The Liberty County Commission tackled a few development projects during the September meeting, coming to a decision on one project that has spurred debate within the community.
John Settles submitted a request on behalf of property owner Alija Hendry to rezone sections of a 79-acre parcel on Highway 17 and Freeman Grove.
Settles petitioned for 35 acres to be rezoned, 25 of which would be switched from an agricultural residential district (AR-1) to a one- and two-family residential district (R-2). The other 10 acres were up for rezoning to become a general commercial district (B-2).
“We’re not going with the maximum density and most aggressive,” Settles said. “We’re trying to be flexible.”
Despite the fact that he did
not request the maximum capacity for development, other residents near the land were concerned the zoning changes would mean too much development for the community.
“I seem to be the face of this opposition, but I stand united with several of the adjoining landowners, many of whom aren’t here today and weren’t here last time. But I have their blessing to present this argument. We do not approve of the project as it is zoned,” said Maxie Jones IV, a longtime Liberty County resident.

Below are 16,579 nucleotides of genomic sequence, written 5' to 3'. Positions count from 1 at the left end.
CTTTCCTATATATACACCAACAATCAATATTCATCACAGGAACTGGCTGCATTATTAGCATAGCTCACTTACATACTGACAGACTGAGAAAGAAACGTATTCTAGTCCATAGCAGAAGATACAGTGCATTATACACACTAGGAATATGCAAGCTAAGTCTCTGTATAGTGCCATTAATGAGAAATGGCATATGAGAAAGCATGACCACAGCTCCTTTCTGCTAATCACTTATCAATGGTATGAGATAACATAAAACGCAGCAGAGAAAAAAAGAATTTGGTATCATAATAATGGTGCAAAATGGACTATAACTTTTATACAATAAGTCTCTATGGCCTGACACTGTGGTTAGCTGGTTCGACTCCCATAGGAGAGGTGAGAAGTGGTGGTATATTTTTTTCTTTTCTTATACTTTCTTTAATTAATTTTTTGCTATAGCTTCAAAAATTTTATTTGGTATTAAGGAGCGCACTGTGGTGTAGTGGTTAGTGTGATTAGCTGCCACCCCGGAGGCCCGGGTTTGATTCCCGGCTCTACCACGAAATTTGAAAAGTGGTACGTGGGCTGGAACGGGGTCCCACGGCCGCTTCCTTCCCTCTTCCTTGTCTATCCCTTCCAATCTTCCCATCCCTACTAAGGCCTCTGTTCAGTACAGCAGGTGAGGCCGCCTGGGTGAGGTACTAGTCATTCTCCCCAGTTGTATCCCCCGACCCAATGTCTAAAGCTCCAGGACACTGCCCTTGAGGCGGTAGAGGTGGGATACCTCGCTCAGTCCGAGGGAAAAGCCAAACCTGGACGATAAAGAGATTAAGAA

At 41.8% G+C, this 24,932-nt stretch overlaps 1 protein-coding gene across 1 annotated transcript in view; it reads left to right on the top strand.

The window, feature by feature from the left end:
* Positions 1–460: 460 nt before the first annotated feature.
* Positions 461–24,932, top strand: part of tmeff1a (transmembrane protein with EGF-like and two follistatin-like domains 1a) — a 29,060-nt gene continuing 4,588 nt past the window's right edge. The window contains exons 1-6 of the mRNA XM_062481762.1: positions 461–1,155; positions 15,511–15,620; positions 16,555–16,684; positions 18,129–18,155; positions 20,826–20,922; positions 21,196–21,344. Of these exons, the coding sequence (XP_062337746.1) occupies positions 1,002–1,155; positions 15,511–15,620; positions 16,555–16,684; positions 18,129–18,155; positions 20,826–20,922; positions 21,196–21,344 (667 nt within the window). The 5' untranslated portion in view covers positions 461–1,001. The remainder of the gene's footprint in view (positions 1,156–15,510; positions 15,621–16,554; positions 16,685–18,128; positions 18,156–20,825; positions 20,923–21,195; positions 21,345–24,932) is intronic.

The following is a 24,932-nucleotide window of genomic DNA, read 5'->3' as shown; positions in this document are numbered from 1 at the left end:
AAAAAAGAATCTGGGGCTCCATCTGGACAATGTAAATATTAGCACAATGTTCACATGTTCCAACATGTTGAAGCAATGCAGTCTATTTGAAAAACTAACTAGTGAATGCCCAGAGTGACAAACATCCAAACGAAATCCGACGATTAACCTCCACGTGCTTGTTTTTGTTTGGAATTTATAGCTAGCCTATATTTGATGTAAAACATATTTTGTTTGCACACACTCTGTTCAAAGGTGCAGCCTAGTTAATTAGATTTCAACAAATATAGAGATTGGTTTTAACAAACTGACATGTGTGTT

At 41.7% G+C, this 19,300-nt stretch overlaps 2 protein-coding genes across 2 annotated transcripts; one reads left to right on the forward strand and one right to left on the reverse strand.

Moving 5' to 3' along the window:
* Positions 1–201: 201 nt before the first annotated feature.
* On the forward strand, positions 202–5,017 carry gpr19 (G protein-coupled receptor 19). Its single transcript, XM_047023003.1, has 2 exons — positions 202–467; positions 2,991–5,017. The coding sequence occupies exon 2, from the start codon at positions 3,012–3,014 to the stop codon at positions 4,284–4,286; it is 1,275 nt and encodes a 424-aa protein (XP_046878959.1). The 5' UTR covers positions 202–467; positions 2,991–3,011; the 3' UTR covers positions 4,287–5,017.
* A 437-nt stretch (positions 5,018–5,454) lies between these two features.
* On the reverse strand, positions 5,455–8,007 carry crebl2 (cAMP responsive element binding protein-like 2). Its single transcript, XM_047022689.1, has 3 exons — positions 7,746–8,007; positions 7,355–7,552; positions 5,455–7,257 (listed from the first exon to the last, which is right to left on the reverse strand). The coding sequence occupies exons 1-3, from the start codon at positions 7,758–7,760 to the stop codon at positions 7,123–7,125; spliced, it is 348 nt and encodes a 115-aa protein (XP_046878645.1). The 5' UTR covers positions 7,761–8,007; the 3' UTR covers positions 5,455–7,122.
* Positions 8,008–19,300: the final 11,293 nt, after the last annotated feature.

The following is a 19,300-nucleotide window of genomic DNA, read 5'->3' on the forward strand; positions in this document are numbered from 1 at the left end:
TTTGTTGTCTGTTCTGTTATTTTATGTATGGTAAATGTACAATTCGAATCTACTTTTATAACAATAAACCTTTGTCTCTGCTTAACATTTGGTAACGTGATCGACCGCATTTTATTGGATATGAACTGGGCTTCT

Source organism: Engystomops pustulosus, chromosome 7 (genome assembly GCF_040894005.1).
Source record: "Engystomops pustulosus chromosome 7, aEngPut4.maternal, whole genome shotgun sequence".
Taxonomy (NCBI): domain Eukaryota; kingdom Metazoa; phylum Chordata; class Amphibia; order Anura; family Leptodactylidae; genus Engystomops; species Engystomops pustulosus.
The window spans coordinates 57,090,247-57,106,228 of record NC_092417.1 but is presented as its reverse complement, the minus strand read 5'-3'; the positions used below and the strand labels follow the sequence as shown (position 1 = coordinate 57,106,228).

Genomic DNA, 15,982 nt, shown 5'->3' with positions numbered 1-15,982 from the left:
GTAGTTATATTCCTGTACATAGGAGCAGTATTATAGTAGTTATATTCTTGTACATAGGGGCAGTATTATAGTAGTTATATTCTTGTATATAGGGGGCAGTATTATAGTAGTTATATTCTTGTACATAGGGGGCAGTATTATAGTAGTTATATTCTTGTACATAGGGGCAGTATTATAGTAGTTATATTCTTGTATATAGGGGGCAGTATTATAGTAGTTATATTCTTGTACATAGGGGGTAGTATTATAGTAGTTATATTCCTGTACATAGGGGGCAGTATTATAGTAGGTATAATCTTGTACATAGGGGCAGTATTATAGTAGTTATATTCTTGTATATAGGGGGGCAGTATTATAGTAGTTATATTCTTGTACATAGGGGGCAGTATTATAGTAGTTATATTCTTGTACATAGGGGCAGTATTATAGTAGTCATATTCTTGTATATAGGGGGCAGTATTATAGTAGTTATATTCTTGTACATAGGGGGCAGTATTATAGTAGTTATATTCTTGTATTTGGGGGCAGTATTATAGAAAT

“All of the homes in our community have massive land structures. They all have at least one acre of land,” Jones said of his desire to maintain the current ratio of land to homes.
He also voiced concerns about safety issues that arise with population growth.
“We don’t have the excess crime or excess gang problems. We don’t have drive by shootings,” Jones said.
After listening to both sides of the argument, the commissioners decided to allow some rezoning, but not all. Instead of allowing for a B-2 commercial district, they decided to rezone the commercial section of land to a B-1 district, which limits the types of businesses that will be allowed in that area — no alcohol or gas sales.
The commissioners did leave a little wiggle room, passing a motion that allows the developer to appear before the commission if he wants to break with B-1 requirements.
As for the residential part of the land, the commissioners denied R-1 rezoning request, leaving the remaining acres as an AR-1 zone.
According to Alissa Davis, zoning specialist with the Liberty Consolidated Planning Commission, in maintaining the AR-1 status, the lots will have to comply with the 30,000 square foot requirements, which call for larger lots than the R-1 standards.